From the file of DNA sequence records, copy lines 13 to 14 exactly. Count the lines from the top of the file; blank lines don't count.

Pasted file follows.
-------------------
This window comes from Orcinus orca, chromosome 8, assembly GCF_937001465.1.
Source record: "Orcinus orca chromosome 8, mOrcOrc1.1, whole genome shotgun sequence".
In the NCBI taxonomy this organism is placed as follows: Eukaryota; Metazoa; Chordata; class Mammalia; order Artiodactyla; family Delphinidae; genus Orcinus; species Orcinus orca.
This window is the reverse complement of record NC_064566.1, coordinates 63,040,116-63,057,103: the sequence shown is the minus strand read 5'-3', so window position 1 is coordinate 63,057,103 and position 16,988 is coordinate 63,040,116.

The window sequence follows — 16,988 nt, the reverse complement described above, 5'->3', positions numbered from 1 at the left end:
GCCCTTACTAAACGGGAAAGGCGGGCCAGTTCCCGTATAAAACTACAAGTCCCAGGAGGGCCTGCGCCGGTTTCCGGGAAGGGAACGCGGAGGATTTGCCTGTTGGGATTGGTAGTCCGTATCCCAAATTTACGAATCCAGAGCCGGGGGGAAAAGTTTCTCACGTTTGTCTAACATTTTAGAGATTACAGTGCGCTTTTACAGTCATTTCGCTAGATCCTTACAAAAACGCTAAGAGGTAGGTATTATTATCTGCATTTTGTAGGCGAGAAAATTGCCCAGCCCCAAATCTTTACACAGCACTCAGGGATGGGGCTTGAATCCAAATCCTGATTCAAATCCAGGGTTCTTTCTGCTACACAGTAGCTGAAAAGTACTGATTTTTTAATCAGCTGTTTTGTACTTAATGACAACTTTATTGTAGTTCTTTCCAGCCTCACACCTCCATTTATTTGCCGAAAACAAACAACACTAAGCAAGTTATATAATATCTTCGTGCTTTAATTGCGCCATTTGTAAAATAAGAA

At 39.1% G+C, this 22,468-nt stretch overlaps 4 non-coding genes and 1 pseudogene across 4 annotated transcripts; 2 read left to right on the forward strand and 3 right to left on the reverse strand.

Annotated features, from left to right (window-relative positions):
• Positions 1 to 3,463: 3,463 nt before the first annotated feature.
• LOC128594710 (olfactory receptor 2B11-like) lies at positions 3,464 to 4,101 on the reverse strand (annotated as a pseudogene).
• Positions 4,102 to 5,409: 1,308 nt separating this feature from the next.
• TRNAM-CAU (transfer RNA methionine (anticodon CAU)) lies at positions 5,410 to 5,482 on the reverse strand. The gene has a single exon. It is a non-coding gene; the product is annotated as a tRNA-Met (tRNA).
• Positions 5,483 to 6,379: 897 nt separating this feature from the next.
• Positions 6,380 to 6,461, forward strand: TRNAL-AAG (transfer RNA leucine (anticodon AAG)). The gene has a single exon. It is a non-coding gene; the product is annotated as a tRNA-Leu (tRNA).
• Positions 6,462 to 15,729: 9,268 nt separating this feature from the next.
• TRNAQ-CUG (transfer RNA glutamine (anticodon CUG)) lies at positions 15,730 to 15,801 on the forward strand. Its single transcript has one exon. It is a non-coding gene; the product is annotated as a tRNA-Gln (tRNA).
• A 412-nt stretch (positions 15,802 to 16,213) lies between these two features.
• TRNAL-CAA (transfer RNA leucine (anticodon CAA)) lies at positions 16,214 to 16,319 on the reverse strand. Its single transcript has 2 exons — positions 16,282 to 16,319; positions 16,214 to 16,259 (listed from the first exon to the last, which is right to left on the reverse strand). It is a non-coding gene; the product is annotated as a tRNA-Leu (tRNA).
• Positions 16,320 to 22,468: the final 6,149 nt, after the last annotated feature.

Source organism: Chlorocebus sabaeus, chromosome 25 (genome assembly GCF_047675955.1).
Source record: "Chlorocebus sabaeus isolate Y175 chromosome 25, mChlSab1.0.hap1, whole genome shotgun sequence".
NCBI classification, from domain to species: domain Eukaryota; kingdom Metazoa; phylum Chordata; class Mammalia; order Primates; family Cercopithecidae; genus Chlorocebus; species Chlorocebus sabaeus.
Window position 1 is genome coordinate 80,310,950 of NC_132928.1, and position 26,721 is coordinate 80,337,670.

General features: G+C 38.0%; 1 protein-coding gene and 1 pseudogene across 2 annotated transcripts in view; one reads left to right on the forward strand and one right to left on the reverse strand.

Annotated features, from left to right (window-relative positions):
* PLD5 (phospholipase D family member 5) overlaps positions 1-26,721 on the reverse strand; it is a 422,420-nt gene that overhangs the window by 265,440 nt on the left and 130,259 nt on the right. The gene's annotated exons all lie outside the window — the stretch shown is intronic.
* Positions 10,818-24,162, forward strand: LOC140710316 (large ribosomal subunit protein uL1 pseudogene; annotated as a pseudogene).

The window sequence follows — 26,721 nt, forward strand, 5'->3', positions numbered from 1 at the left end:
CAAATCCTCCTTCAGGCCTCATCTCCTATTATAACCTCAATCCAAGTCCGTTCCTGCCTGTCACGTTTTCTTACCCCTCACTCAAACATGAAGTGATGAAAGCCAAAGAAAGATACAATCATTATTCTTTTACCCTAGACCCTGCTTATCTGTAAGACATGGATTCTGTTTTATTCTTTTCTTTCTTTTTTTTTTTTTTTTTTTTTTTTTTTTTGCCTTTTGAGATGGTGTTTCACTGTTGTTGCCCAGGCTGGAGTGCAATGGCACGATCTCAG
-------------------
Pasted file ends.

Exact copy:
• Positions 5,483 to 6,379: 897 nt separating this feature from the next.
• Positions 6,380 to 6,461, forward strand: TRNAL-AAG (transfer RNA leucine (anticodon AAG)). The gene has a single exon. It is a non-coding gene; the product is annotated as a tRNA-Leu (tRNA).